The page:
🔶Tag a Friend!🔶This picture shows a German soldier on top of a statue of Lenin.
Just by looking at this picture you can tell that, even though this was meant to be comical, there was real strife between the German and Soviet regimes. They did not agree on anything except agreeing to disagree.
But Hitler knew in 1939 that if war should brake out, which was very possible, Germany could not afford to fight on two fronts like they did in WW1.
The solution was the Molotov-Ribbentrop Pact, which was signed August 23rd of 1939, just 7 days before the Germans crossed the border into Poland.
This non-aggression pact set in stone not only Germany's early victories, but the fate of Poland, Denmark, Norway, France, the Low Countries, Yugoslavia, and Greece. I say this because had the USSR gone against Germany at the outbreak of war, it's likely the combined efforts of the Poles, French, British, and the Soviet Union would have been enough to stifle and halt the German blitzkrieg. (Hypothetical)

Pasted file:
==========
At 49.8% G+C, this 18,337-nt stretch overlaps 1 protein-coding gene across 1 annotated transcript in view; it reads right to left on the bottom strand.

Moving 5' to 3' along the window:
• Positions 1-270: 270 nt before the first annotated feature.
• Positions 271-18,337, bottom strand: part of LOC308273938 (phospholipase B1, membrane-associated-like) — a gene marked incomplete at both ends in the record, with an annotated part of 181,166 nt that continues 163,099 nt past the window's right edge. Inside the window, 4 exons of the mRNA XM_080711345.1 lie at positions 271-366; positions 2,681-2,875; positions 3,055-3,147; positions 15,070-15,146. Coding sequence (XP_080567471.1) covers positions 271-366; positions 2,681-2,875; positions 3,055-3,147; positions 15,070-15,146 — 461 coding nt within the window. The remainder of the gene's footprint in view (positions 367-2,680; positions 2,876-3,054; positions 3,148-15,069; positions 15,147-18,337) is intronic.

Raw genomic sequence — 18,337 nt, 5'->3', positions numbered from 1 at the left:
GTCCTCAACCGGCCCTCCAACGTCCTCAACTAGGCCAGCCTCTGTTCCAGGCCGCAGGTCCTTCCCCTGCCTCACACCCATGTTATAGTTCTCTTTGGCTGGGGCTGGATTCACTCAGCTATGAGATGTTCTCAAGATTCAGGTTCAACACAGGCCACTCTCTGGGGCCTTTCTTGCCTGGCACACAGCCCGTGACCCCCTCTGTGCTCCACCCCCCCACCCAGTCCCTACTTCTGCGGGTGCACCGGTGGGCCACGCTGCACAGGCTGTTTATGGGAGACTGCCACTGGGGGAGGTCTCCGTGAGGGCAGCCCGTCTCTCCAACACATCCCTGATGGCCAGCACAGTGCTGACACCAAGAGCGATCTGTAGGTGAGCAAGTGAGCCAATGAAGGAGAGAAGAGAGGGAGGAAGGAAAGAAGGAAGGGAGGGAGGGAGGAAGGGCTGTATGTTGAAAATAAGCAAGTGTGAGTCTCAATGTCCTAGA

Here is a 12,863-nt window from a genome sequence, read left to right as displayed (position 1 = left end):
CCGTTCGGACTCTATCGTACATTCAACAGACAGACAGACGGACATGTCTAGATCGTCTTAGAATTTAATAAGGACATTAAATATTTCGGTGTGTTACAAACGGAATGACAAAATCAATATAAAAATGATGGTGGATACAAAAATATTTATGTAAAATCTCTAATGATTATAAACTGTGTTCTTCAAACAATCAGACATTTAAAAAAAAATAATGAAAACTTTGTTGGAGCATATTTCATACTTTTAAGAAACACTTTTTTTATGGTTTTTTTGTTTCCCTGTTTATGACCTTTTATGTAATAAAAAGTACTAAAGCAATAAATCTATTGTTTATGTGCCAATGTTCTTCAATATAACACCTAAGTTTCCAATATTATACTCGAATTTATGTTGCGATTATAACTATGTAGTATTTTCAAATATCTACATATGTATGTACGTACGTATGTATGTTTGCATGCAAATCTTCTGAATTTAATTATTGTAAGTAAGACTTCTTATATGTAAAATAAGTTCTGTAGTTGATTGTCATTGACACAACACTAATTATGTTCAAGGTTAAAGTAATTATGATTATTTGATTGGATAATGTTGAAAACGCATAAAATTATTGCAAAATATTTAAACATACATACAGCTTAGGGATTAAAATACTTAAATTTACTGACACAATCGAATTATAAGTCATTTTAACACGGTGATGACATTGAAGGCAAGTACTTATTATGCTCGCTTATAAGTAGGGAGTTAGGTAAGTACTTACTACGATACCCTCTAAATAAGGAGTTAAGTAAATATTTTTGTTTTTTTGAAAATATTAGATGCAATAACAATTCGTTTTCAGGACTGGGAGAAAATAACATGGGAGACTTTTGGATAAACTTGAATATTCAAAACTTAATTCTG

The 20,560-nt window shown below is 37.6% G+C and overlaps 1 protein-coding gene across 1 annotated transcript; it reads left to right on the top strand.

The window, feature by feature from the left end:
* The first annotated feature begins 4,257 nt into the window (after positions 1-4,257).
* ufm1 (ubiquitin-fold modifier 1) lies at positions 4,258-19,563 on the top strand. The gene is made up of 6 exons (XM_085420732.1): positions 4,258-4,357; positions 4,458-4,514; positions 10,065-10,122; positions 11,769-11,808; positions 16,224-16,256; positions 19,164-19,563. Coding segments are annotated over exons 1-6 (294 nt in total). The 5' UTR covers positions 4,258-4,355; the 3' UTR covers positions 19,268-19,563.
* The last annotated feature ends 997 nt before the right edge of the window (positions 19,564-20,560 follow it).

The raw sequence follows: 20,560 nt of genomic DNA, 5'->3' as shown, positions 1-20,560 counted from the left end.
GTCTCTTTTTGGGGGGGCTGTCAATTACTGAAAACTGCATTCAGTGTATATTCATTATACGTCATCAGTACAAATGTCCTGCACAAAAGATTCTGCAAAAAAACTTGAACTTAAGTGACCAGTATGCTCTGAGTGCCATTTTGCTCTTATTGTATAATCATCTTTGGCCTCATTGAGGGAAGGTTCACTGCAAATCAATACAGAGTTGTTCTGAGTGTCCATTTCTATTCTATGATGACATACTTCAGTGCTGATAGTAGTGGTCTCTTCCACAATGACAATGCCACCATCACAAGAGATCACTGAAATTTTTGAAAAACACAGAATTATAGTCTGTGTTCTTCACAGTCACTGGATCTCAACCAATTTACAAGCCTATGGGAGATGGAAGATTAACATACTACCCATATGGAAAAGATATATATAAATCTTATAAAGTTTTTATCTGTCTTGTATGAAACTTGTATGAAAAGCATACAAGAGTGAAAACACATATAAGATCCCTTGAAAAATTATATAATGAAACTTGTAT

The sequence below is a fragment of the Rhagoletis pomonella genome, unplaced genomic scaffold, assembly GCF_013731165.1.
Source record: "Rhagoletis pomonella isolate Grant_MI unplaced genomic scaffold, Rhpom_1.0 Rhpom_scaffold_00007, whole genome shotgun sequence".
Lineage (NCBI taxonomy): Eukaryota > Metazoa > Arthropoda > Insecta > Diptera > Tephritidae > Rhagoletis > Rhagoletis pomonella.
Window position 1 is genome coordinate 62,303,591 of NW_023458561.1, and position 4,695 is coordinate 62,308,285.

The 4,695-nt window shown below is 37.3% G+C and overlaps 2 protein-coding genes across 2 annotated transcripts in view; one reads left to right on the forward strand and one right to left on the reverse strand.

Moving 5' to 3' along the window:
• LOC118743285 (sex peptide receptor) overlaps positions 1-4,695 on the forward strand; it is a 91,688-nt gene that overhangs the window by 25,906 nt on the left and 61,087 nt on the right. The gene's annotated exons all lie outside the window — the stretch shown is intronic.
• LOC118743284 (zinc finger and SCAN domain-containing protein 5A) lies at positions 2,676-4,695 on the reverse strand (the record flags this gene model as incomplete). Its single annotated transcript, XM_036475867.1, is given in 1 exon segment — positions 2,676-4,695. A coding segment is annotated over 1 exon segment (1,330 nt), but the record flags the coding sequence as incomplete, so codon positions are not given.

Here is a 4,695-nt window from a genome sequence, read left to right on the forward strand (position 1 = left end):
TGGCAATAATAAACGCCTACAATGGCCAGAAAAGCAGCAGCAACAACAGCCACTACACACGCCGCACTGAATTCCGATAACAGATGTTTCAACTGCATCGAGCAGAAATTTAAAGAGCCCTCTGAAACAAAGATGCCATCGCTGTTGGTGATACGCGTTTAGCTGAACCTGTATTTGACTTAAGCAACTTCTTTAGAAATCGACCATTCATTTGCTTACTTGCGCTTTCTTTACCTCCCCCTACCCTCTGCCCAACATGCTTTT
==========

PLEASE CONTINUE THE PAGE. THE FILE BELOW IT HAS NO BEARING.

In reality, Joseph Stalin knew his military was in shambles after the purges he committed against it, and that a pact with Germany was the best way to protect his regimes interests.
The pact also made a deal cutting Poland into two sectors of occupation; one Soviet and one German.
After Germany had almost completely wiped out all of Europe minus the Iberian Peninsula (Neutral), the U.K., Sweden (Neutral), Switzerland (Neutral), Finland (not a German target and later would be their ally), and of course the USSR, Hitler's ego and overconfidence got the best of him when he decided to invade the USSR, breaking the non-aggression pact with Stalin.
It had always been part of Hitler's agenda to invade the USSR as he could not see his Reich living side by side to a regime such as the Soviets. This is found in Mein Kampf.
But, his decision to invade so early, while not completely unfeasible to understand, was not the best move, as we know. He should have waited until Britain either surrendered or was conquered because with them still above water, the possibility of a second front (and third front in North Africa which already had become the second front) was still very real.